According to new research, one in four high school students and adults binge drank in the past month. Among high school students who drink, 60 percent reported that they binge drink. The U.S. Centers for Disease Control and Prevention defines binge drinking as having four or more drinks for women and five or more drinks for men over the course of a few hours.
In the study, men were more than twice as likely as women to binge drink, at 21 percent, compared with 10 percent of women. Binge drinking is more common among whites than blacks, with 16 percent of whites reporting binge drinking, compared with 10 percent of blacks.
"Binge drinking increases many health risks, including fatal car crashes, contracting a sexually transmitted disease, dating violence and drug overdoses," said CDC Director Dr. Thomas Frieden.
Most binge drinkers are not alcoholics, however, their behavior comes without recognizing the health risk or the danger their behavior creates for others. The report was part of the CDC’s new monthly Vital Signs reports and was co-authored by Dr. Robert Brewer, alcohol program leader at the CDC.
The team studied information on self-reported binge drinking within the prior month among 412,000 Americans over 18, and from among 16,000 students between the ages of 14 and 18 from a youth behavior risk survey.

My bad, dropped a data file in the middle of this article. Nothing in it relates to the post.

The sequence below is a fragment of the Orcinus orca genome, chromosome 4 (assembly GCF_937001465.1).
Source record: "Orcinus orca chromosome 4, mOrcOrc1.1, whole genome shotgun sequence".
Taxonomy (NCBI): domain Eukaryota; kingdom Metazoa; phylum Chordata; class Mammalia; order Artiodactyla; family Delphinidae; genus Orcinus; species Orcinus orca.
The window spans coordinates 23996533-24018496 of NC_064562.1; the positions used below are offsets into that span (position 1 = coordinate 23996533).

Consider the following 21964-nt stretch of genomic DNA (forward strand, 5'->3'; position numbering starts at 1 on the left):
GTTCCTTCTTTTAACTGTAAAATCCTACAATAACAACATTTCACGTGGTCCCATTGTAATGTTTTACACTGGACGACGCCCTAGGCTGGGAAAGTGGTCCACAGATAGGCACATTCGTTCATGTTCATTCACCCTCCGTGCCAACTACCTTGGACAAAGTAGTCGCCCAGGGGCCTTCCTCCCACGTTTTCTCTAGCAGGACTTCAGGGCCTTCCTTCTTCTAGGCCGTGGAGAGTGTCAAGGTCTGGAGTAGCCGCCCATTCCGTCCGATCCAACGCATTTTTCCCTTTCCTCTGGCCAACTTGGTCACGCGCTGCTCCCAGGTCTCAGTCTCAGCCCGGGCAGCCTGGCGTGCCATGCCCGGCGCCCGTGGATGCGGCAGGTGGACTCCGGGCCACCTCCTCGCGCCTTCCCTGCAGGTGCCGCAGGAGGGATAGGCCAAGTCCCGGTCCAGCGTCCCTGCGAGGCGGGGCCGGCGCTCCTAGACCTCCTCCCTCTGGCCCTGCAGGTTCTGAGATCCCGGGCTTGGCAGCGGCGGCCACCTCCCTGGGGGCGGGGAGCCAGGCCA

"Alarmingly, almost one in three adults and two in three high school students who drink alcohol also binge drink, which usually leads to intoxication," said Brewer.
Excessive drinking kills more than 79,000 people in the United States each year. Binge drinking rates vary across the country, from 6.8 percent of adults who drink alcohol in Tennessee, to 23,9 percent in Wisconsin. A quarter of high school students and adults engaged in binge drinking. In May, the World Health Organization agreed on a plan to curb binge drinking through new guidelines that recommend higher taxes on the purchase of alcohol and tighter marketing regulations.
The World Health Organization estimates that risks linked to alcohol cause 2.5 million deaths each year from heart and liver disease, car accidents, suicides and cancers. Excessive drinking is the third-leading cause of premature deaths and disabilities around the world.